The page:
False; normal activities are harder

34

What is cause of hypertrophic cardiomyopathy?

Most are inherited (>100 mutations in 10 proteins)
Autosomal dominant trait

35

Who normally gets hypertrophic cardiomyopathy?

Most common early onset (10-25 years)
Principal cause of sudden death: young healthy individuals, athletes

36

What are characteristics of hypertrophic cardiomyopathy?

Hypertrophy is inappropriate for hemodynamic load.
Proper myocardial mitochondira function
Characterized by diastolic dysfunction
Increased LV diastolic pressure: eventually increased LA,PA, and pulmonary capillary pressures

37

What are structural changes in hypertrophic cardiomyopathy?

Severe thickening of interventricular septum.
Thickening of the left ventricular wall.
Tiny left ventricular chamber/ventricular cavity size

38

T/F: with hypertrophic cardiomyopathy the problem is that the heart will get a good squeeze but it can't fill with blood so no blood will get out?

True

39

How does hypertrophic cardiomyopathy impair function?

Exaggerated pump function (hypercontractile systolic function)
Poor heart relaxation (diastolic dysfunction)

40

What are causes and characteristics of restrictive cardiomyopathy?

Rare form (5%)
Worst prognosis
Characterized by diastolic function

Does not appear to be inherited

41

What are the forms of restrictive cardiomyopathy?

Amyloidosis: abnormal protein fibers accumulate
Sarcoidosis: inflammatory, forms lumps in lungs
Hemochromatosis: iron overload of body

42

What is the restrictive cardiomyopathy that has abnormal protein fibers (amyloid) accumulate in the heart's muscle?

Amyloidosis

43

What is the restrictive cardiomyopathy that is an inflammatory disease that causes the formation of small lumps in organs (lungs)?

Sarcoidosis

44

What is restrictive cardiomyopathy where there is iron overload of the body, usually due to a genetic disease

Hemochromatosis

45

What happens to heart muscle tissue in restrictive cardiomyopathy?

Stiffened walls of the ventricles with loss of flexibility due to infiltration by abnormal tissue

46

What are signs of CHF?

Chest X-ray
EF
Cold, pale, cyanotic extremities
Abnormal heart sounds
Sinus tachycardia
Abnormal breathing patterns
Peripheral edema
Crackles/rales
Systolic BP with controlled expiratory maneuver
Jugular vein distention
Decreased exercise tolerance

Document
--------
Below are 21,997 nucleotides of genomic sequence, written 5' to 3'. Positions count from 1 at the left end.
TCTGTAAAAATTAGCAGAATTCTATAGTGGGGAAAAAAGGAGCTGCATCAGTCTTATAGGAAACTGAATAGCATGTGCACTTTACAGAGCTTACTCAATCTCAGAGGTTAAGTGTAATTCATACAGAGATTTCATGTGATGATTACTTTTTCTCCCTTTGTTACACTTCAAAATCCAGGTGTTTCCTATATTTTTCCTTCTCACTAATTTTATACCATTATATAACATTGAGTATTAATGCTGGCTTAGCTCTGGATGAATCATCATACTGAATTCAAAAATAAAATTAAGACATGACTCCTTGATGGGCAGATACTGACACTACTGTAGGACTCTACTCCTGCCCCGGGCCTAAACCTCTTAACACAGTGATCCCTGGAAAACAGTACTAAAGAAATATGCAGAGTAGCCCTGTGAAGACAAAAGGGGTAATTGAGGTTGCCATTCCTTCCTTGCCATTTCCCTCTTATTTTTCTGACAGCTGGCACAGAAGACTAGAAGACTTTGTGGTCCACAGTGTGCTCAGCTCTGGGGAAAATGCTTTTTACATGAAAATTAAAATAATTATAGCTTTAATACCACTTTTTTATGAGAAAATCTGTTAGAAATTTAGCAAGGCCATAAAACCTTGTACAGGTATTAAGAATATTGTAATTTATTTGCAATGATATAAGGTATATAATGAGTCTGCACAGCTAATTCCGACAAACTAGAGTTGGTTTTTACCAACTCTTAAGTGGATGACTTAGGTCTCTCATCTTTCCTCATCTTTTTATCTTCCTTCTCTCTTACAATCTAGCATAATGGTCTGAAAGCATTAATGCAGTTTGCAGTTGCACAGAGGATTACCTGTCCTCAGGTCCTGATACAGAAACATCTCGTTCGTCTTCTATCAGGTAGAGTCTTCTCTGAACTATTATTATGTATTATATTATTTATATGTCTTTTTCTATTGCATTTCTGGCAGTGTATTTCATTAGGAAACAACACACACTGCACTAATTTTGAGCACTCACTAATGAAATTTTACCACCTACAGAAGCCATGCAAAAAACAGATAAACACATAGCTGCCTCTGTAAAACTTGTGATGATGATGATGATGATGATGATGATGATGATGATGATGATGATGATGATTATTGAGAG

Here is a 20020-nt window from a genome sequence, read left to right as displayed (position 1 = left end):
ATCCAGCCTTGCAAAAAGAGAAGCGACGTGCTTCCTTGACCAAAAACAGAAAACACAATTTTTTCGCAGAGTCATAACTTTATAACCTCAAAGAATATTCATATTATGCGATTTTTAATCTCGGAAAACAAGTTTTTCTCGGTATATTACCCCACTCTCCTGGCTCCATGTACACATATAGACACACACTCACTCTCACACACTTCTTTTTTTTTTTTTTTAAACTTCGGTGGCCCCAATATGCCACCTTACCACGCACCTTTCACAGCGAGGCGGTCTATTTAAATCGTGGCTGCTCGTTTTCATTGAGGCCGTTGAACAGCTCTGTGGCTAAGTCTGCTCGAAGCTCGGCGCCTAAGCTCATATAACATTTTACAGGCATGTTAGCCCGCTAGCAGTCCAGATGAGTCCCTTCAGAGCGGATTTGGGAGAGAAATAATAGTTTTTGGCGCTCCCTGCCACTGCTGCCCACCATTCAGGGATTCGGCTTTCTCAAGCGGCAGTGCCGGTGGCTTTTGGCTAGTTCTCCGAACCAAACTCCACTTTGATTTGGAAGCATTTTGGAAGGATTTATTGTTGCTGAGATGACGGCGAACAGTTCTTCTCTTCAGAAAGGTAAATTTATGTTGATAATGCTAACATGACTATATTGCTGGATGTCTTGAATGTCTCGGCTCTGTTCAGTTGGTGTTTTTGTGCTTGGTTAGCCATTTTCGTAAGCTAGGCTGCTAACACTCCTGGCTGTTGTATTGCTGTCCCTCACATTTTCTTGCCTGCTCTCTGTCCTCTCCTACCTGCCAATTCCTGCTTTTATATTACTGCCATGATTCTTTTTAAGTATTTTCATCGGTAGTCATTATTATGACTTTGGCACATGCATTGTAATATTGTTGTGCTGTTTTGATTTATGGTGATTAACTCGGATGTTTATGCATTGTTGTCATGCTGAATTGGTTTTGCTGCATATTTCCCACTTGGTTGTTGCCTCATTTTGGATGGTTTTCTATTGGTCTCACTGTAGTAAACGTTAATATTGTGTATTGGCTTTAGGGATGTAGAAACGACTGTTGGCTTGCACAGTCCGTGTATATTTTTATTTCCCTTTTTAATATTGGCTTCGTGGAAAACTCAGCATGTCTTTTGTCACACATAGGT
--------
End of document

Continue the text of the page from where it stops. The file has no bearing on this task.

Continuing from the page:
Decreased quality of life

47

What will you see on X-ray with person with CHF?

Cardiac silhouette (size and shape increased)
Fluid in lungs

48

What is ejection fraction in person with CHF?

49

What is cause of cold, pale, extremities in person with CHF?

Increased sympathetic activity

50

What are the abnormal heart sounds in CHF?

S3 occurs when LV is non-compliant and poor relaxation during diastole
Hallmark sign of CHF

51

What is cause of sinus tach in CHF?

Increased sympathetic activity

52

What does breathing pattern look like in person with CHF?

Quick, shallow breaths even with change in position

53

How does peripheral edema effect the body in CHF?

Inadequate blood flow to periphery: promotes decreased fluid excretion, fluid retention, weight gain > 3lbs

54

Why do you hear crackles/rales with CHF?

heard on inspiration and at lung base
Hear it because of alveolar opening in presence of pulmonary edema

55

What are symptoms of CHF?

Dyspnea
Paroxysmal nocturnal dyspnea
Orthopnea

56

What are causes of dyspnea in patients with CHF?

Poor gas transport: acute/chronic pulmonary edema
Abdominal ascites: peripheral edema, and limitation in diaphragmatic descent
Ventilatory muscle weakness

All contribute to inadequate oxygen supply: increased tidal volume and respiratory rate

57

What is paroxysmal nocturnal dyspnea?

Sudden SOB upon wakening from sleep

58

What is cause of paroxysmal nocturnal dyspnea?

Supine position increases venous return: this overloads the poorly functioning heart, increases pulmonary edema

59

What do patients who awaken with orthopnea occur?

Relief with upright position
Prefer to sleep with pillows, HOB propped up or in chair

60

What are NY Heart Association Classification?

Class 1: cardiac disease w/o limitations
Class 2: Cardiac disease slight limitation (physical activity results in fatigue, palpitations, dyspnea, angina pain
Class 3: Cardiac disease marked limitation (less than ordinary activity causes symptoms above)
Class 4: Cardiac disease but inability to perform physical activity w/o discomfort (symptoms may be felt at rest, physical activity intensifies symptoms)

61

If a person is okay at rest but less than ordinary activities cause symptoms what level are they at?

Level 3

62

If a person is doing activity and their heart pitter patters what class would they be?

Class 2

63

What is pathophysiology of CHF?